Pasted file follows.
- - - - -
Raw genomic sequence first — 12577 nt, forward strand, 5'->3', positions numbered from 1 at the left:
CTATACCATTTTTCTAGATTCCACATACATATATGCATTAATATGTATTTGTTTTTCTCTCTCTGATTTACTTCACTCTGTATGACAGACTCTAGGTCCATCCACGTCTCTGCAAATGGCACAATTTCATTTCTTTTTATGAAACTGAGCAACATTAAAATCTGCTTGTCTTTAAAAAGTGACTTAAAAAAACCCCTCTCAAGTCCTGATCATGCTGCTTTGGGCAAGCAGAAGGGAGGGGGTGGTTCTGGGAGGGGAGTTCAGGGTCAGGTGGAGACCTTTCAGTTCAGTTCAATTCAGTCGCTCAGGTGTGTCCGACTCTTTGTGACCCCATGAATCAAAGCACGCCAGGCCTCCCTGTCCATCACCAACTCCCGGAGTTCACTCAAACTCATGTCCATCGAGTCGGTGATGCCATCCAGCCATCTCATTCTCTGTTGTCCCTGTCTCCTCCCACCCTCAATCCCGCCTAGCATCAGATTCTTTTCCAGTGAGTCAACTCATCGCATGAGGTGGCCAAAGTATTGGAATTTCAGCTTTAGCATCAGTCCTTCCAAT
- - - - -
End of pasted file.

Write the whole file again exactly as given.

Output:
Raw genomic sequence first — 12577 nt, forward strand, 5'->3', positions numbered from 1 at the left:
CTATACCATTTTTCTAGATTCCACATACATATATGCATTAATATGTATTTGTTTTTCTCTCTCTGATTTACTTCACTCTGTATGACAGACTCTAGGTCCATCCACGTCTCTGCAAATGGCACAATTTCATTTCTTTTTATGAAACTGAGCAACATTAAAATCTGCTTGTCTTTAAAAAGTGACTTAAAAAAACCCCTCTCAAGTCCTGATCATGCTGCTTTGGGCAAGCAGAAGGGAGGGGGTGGTTCTGGGAGGGGAGTTCAGGGTCAGGTGGAGACCTTTCAGTTCAGTTCAATTCAGTCGCTCAGGTGTGTCCGACTCTTTGTGACCCCATGAATCAAAGCACGCCAGGCCTCCCTGTCCATCACCAACTCCCGGAGTTCACTCAAACTCATGTCCATCGAGTCGGTGATGCCATCCAGCCATCTCATTCTCTGTTGTCCCTGTCTCCTCCCACCCTCAATCCCGCCTAGCATCAGATTCTTTTCCAGTGAGTCAACTCATCGCATGAGGTGGCCAAAGTATTGGAATTTCAGCTTTAGCATCAGTCCTTCCAAT